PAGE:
Before we can determine whether the persons alleged by Norman to be employees hold that status in fact, we first must determine which standard to apply to the evidence presented. As other courts have observed, Title VII itself is of little help in this endeavor, defining the term "employee" as one "employed by an employer." 42 U.S.C. § 2000e(f). In our recent opinion in Vakharia v. Swedish Covenant Hospital, 765 F. Supp. 461 (N.D. Ill. 1991), we were concerned with which standard is appropriate for determining a plaintiff's standing to sue under the antidiscrimination provisions of Title VII, which prohibit employers from engaging in unlawful employment practices against "any individual." 42 U.S.C. §§ 2000e-2(a)(1), (a)(2). In Vakharia, we held that, although a Title VII plaintiff alleging interference with employment opportunities need not have been employed by the defendant, he or she must at least have been engaged in an employment relationship with a third party. As we observed, federal courts have articulated three alternative standards for assessing an alleged employment relationship under Title VII: the common law "right to control" test, see Smith v. Dutra Trucking Co., 410 F. Supp. 513, 516 (N.D. Cal. 1976), aff'd, 580 F.2d 1054 (9th Cir. 1978), the hybrid economic realities-common law control test articulated in Spirides v. Reinhardt, 198 App. D.C. 93, 613 F.2d 826 (1979), and the economic realities test set forth in Armbruster v. Quinn, 711 F.2d 1332 (6th Cir. 1983).

 Noting that the Seventh Circuit disfavors the pure common law approach, Vakharia, slip op. at 10, we then discussed the relative merits of the other two standards. The hybrid economic realities-common law control standard requires courts to weigh the "economic realities" of the relationship, with the primary emphasis placed upon the degree of control exercised over the alleged employee. Spirides, 613 F.2d at 831-32. Additional factors to be considered, no one of which is determinative, include:

(1) the kind of occupation, with reference to whether the work usually is done under the direction of a supervisor or is done by a specialist without supervision; (2) the skill required in the particular operation; (3) whether the "employer" or the individual in question furnishes the equipment used and the place of work; (4) the length of time during which the individual has worked; (5) the method of payment, whether by time or by the job; (6) the manner in which the work relationship is terminated; i.e., by one or both parties, with or without notice and explanation; (7) whether annual leave is afforded; (8) whether the work is an integral part of the business of the "employer"; (9) whether the worker accumulates retirement benefits; (10) whether the "employer" pays social security taxes; and (11) the intention of the parties.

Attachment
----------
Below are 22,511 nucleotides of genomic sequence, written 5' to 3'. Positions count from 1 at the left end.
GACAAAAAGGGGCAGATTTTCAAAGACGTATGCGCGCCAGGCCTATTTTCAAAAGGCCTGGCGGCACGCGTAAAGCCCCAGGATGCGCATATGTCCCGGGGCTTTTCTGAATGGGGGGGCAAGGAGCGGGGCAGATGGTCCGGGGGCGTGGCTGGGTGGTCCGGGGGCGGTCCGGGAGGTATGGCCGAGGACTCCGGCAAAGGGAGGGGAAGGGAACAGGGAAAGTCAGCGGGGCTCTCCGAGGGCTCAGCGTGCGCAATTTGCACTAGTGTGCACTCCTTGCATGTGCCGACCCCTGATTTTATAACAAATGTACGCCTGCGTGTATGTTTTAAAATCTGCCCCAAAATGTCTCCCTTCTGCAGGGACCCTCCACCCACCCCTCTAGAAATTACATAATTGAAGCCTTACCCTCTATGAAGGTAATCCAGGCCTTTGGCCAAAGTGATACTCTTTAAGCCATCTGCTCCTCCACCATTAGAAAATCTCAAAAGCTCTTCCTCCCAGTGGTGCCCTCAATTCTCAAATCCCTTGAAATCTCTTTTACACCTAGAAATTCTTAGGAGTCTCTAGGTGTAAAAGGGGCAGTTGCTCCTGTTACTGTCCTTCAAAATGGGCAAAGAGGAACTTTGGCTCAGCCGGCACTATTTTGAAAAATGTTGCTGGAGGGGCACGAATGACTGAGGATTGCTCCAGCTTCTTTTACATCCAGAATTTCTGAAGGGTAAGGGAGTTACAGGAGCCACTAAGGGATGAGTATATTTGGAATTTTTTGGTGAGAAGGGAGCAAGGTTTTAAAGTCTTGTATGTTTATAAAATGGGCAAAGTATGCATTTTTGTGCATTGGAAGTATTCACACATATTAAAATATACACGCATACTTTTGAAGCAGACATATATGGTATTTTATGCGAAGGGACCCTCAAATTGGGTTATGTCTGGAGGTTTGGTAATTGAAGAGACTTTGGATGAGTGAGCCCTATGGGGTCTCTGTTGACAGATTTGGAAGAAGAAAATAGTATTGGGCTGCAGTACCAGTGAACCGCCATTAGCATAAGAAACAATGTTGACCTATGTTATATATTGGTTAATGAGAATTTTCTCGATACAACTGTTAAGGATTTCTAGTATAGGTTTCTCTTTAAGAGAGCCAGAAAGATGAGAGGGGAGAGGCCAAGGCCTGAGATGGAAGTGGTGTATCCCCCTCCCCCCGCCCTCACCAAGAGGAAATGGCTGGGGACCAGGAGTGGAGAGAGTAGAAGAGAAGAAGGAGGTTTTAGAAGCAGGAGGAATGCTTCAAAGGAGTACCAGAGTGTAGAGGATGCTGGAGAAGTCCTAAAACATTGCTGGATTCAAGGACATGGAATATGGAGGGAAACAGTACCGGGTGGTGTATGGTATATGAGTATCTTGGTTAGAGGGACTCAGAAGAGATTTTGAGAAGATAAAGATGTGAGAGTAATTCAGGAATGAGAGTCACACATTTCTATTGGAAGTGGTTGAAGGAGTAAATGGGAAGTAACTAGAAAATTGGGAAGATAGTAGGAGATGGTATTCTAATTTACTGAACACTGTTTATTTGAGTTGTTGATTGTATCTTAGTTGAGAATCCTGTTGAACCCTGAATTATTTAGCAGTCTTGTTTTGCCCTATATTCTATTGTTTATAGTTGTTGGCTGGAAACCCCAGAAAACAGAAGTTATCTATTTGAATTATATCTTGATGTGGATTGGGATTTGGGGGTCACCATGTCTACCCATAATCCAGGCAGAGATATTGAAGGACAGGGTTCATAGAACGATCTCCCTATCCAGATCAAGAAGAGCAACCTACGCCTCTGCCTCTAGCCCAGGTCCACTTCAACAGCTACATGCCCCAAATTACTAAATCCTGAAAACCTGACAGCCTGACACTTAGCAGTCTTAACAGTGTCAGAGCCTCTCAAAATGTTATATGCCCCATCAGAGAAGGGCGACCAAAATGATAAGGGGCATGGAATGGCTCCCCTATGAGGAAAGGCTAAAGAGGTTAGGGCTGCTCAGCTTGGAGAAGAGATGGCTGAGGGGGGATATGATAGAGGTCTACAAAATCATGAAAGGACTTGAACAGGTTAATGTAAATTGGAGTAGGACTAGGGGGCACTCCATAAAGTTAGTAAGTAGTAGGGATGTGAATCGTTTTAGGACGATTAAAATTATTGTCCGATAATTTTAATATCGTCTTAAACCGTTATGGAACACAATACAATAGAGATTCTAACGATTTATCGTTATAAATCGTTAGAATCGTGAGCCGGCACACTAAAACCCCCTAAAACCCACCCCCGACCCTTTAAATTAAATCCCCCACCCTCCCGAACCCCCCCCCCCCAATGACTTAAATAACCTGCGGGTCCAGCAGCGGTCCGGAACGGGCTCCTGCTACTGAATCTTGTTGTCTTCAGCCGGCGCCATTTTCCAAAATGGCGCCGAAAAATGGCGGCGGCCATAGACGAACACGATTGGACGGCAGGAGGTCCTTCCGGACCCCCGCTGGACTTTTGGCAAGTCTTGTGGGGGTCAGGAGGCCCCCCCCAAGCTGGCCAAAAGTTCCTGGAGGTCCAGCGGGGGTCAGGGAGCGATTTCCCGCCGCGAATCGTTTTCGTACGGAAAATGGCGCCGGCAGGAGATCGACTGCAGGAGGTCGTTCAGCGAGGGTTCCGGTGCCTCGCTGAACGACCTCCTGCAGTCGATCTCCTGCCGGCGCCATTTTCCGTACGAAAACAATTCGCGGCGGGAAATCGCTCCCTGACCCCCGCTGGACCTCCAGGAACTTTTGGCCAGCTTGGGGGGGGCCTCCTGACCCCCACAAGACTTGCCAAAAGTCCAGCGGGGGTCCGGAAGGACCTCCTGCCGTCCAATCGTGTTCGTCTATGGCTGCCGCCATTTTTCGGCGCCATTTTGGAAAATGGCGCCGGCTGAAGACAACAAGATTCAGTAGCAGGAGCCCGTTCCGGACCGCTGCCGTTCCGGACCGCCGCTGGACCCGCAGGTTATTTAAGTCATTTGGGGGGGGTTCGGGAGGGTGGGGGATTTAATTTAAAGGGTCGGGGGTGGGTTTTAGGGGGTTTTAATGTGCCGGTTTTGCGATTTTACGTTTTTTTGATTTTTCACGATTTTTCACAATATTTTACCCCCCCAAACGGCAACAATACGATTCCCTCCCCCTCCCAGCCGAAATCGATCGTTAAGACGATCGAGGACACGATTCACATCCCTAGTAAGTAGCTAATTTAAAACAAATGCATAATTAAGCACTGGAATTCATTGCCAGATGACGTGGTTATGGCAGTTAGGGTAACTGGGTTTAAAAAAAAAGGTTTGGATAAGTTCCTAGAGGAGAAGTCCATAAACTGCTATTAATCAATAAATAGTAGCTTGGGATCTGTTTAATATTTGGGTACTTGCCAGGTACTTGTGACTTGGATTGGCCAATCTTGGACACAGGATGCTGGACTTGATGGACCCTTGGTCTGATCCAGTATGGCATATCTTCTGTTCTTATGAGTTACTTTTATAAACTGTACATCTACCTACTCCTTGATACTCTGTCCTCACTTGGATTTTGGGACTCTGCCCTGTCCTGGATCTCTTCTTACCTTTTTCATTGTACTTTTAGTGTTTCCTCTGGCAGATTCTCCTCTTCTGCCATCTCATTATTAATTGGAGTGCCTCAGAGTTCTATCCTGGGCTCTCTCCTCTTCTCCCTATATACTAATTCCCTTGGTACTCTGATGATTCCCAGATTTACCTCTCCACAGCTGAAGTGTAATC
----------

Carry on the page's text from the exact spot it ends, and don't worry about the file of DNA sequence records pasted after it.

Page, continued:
Id. at 832. In contrast, the "economic realities" standard articulated in Armbruster is far broader, requiring courts to assess "the economic realities underlying the relationship between the individual and the so-called principal in an effort to determine whether that individual is likely to be susceptible to the discriminatory practices which the act was designed to eliminate." Armbruster, 711 F.2d at 1340.

 As we observed in Vakharia, some confusion has existed as to which approach the Seventh Circuit has adopted. In Unger v. Consolidated Foods Corp., 657 F.2d 909, 915 n. 8 (7th Cir. 1981), vacated on other grounds, 456 U.S. 1002, 73 L. Ed. 2d 1297, 102 S. Ct. 2288 (1982), the Seventh Circuit seemed to adopt the Spirides approach to determine whether a Title VII plaintiff was an employee or an independent contractor. Three years later, however, in E.E.O.C. v. Dowd & Dowd, Ltd., 736 F.2d 1177 (7th Cir. 1984), the Seventh Circuit applied the economic realities approach of Armbruster, stating that a person's status as an employer rather than an employee must be informed by "strong consideration of the economic realities of the employment relationship." Dowd & Dowd, 736 F.2d at 1178. We concluded that Dowd & Dowd required us to apply the economic realities approach because it was the later precedent. Vakharia, slip op. at 12.

 Our decision was equally informed by the rationales underlying the two approaches. We noted that the District of Columbia Circuit had been asked in Spirides to address the employment relationship issue in the context of 1972 amendments to Title VII that had extended the benefits of that statute to "employees or applicants for employment" with the federal government. 42 U.S.C. § 2000e-16(a). Emphasizing Congress' intent to limit the scope of coverage to federal "employees" ...